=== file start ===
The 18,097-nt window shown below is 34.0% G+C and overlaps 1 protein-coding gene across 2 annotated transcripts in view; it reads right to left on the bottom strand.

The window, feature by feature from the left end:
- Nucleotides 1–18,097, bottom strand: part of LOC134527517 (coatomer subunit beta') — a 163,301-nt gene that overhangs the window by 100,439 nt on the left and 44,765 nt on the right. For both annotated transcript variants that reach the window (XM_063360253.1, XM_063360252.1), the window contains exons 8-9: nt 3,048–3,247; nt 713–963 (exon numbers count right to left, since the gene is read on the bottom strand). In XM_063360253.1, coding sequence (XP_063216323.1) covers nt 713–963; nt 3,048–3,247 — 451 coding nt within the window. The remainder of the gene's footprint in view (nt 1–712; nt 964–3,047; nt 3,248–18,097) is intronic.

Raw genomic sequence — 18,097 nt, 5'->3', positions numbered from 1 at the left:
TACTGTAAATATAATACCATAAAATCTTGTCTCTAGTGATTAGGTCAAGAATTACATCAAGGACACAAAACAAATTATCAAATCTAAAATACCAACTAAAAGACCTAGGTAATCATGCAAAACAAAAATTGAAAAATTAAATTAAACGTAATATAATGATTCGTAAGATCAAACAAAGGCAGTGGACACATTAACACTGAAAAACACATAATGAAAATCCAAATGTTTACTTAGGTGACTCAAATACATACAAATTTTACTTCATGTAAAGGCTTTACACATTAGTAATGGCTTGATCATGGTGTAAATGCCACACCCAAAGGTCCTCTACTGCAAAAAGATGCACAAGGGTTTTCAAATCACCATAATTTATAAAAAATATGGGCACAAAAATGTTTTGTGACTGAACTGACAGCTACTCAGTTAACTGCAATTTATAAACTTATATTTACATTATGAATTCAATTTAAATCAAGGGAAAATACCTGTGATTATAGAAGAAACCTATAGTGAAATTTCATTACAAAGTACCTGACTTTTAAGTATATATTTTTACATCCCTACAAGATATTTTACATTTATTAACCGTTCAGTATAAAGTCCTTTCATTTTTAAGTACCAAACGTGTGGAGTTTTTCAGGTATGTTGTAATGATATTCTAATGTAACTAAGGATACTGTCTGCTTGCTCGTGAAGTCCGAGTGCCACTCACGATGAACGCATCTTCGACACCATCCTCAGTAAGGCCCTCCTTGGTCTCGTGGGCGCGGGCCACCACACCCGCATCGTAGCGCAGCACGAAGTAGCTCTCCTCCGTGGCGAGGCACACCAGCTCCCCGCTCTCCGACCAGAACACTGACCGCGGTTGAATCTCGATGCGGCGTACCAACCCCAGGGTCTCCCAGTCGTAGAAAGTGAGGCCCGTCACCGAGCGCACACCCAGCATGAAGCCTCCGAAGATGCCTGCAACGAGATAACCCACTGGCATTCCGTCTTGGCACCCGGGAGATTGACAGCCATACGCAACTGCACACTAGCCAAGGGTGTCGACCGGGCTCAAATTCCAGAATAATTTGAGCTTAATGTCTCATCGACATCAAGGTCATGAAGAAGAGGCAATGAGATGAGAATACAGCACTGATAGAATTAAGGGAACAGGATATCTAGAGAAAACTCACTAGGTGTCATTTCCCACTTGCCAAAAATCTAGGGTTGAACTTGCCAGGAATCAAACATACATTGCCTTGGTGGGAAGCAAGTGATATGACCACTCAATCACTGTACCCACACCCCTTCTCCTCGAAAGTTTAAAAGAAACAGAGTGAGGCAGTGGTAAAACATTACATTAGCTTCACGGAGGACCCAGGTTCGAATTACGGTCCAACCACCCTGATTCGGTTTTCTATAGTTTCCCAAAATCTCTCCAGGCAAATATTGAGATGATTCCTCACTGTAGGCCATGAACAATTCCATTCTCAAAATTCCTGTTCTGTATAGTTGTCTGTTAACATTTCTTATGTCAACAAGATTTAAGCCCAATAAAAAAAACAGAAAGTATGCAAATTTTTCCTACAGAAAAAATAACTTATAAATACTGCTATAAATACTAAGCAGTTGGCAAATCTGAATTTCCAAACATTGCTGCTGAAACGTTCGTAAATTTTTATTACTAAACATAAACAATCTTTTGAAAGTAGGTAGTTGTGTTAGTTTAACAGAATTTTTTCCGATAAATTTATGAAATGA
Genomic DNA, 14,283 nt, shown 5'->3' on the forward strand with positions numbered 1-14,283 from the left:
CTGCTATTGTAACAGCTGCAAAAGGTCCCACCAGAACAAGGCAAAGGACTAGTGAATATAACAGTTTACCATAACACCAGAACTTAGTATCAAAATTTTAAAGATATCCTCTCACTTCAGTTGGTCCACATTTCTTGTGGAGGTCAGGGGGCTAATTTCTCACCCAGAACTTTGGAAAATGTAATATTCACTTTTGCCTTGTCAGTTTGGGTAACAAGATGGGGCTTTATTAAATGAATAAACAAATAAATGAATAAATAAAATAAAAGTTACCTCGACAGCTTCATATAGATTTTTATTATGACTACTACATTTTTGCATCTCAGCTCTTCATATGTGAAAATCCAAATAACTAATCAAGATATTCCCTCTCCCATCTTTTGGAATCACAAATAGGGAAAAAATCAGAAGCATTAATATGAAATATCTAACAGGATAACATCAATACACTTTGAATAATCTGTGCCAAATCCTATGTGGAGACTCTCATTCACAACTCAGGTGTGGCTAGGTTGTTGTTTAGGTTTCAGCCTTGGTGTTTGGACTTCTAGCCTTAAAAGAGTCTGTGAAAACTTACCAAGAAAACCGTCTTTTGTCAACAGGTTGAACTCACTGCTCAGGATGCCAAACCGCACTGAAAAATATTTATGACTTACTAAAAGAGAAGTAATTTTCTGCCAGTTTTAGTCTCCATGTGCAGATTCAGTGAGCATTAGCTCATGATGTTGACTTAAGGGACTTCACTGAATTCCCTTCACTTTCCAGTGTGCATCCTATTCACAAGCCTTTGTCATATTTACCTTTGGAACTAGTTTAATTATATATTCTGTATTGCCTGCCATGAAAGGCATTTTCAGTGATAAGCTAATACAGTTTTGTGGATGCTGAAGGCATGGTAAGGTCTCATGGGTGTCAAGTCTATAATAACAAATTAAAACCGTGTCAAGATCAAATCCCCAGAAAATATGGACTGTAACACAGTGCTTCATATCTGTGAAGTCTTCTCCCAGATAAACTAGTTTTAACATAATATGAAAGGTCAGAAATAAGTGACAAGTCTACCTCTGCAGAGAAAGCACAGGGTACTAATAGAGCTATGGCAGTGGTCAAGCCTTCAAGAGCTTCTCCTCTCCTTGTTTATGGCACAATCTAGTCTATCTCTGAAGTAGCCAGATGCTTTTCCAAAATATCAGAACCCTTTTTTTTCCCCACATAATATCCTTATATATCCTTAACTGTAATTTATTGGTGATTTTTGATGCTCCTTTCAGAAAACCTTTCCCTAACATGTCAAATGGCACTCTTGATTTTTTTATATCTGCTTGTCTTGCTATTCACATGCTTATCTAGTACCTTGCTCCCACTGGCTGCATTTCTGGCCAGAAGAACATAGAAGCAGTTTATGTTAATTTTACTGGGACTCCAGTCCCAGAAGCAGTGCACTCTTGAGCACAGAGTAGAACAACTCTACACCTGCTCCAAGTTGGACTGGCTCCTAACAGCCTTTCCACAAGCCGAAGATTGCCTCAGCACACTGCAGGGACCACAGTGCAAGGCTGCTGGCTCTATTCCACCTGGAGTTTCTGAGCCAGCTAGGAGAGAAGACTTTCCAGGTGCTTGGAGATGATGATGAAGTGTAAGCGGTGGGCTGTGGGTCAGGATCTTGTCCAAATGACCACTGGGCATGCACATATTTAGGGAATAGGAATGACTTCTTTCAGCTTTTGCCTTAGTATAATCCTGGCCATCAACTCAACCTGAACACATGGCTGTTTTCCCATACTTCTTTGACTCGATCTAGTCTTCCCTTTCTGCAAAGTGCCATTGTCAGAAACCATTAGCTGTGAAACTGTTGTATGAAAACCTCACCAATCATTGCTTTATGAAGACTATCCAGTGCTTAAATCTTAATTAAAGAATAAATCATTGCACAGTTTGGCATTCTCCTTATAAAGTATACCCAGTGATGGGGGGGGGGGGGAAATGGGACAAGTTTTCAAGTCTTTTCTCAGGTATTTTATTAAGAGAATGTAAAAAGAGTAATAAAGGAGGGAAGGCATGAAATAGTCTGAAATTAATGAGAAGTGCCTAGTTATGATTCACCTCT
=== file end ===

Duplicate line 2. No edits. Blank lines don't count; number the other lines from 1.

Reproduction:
The window, feature by feature from the left end: